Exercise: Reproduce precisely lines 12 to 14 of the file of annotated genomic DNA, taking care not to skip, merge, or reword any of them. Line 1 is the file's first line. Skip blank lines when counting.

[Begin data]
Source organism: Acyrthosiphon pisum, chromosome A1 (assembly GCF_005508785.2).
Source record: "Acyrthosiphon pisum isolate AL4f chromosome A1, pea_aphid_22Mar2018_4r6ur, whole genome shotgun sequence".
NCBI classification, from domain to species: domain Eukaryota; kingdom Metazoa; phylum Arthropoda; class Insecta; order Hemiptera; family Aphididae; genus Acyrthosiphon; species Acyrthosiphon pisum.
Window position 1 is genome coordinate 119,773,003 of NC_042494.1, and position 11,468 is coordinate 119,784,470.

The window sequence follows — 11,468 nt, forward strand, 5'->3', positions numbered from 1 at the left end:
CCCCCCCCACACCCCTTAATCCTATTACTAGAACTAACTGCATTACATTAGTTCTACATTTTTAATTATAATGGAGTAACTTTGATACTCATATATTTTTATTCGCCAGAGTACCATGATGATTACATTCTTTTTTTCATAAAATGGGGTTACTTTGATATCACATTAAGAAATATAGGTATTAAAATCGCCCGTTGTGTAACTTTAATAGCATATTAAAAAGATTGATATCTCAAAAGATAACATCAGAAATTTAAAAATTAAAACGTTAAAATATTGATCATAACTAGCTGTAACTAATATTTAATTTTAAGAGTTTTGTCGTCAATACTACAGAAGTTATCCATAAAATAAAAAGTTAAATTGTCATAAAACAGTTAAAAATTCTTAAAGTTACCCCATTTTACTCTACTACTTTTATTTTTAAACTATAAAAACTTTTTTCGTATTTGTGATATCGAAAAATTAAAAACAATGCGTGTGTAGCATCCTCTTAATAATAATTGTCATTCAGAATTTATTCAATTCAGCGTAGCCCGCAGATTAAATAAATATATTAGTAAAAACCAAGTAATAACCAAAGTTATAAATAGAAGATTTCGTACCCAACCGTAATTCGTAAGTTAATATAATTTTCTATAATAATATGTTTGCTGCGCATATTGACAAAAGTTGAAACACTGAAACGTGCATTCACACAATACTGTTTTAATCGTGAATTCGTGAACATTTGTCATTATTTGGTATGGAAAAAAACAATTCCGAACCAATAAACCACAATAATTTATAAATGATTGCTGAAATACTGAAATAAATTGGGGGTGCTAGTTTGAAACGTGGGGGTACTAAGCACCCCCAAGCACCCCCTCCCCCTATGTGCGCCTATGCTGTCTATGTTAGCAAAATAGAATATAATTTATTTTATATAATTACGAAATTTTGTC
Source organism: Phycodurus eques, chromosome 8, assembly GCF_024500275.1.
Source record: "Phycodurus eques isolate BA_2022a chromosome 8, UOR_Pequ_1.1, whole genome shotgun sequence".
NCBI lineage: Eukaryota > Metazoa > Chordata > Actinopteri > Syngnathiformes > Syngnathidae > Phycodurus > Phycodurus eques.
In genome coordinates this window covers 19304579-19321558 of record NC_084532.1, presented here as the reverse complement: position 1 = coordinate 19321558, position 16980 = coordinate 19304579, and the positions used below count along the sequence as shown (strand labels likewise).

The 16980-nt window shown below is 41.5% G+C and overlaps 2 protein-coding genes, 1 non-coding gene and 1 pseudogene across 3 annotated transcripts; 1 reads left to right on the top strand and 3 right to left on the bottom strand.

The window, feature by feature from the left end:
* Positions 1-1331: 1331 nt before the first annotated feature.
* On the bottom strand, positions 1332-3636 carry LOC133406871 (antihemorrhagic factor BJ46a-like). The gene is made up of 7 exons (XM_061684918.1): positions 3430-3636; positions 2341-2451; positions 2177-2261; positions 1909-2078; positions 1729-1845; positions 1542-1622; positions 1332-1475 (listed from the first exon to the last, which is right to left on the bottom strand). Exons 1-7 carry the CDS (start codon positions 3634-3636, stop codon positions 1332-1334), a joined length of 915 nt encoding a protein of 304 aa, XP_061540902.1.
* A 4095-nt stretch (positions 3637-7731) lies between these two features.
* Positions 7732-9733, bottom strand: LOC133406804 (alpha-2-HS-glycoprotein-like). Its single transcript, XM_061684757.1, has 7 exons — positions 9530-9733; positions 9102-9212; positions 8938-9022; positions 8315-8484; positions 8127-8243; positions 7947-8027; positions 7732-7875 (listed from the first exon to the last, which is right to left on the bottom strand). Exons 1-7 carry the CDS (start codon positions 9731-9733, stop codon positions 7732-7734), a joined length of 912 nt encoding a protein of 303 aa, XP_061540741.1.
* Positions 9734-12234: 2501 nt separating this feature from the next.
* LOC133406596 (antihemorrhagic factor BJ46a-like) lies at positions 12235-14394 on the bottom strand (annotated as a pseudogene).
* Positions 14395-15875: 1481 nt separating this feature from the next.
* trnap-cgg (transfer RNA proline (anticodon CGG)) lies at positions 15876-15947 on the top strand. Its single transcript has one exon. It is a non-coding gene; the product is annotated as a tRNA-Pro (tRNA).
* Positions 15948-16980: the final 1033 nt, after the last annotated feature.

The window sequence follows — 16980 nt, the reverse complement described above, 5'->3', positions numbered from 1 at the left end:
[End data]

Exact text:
The window, feature by feature from the left end:
* Positions 1-1331: 1331 nt before the first annotated feature.
* On the bottom strand, positions 1332-3636 carry LOC133406871 (antihemorrhagic factor BJ46a-like). The gene is made up of 7 exons (XM_061684918.1): positions 3430-3636; positions 2341-2451; positions 2177-2261; positions 1909-2078; positions 1729-1845; positions 1542-1622; positions 1332-1475 (listed from the first exon to the last, which is right to left on the bottom strand). Exons 1-7 carry the CDS (start codon positions 3634-3636, stop codon positions 1332-1334), a joined length of 915 nt encoding a protein of 304 aa, XP_061540902.1.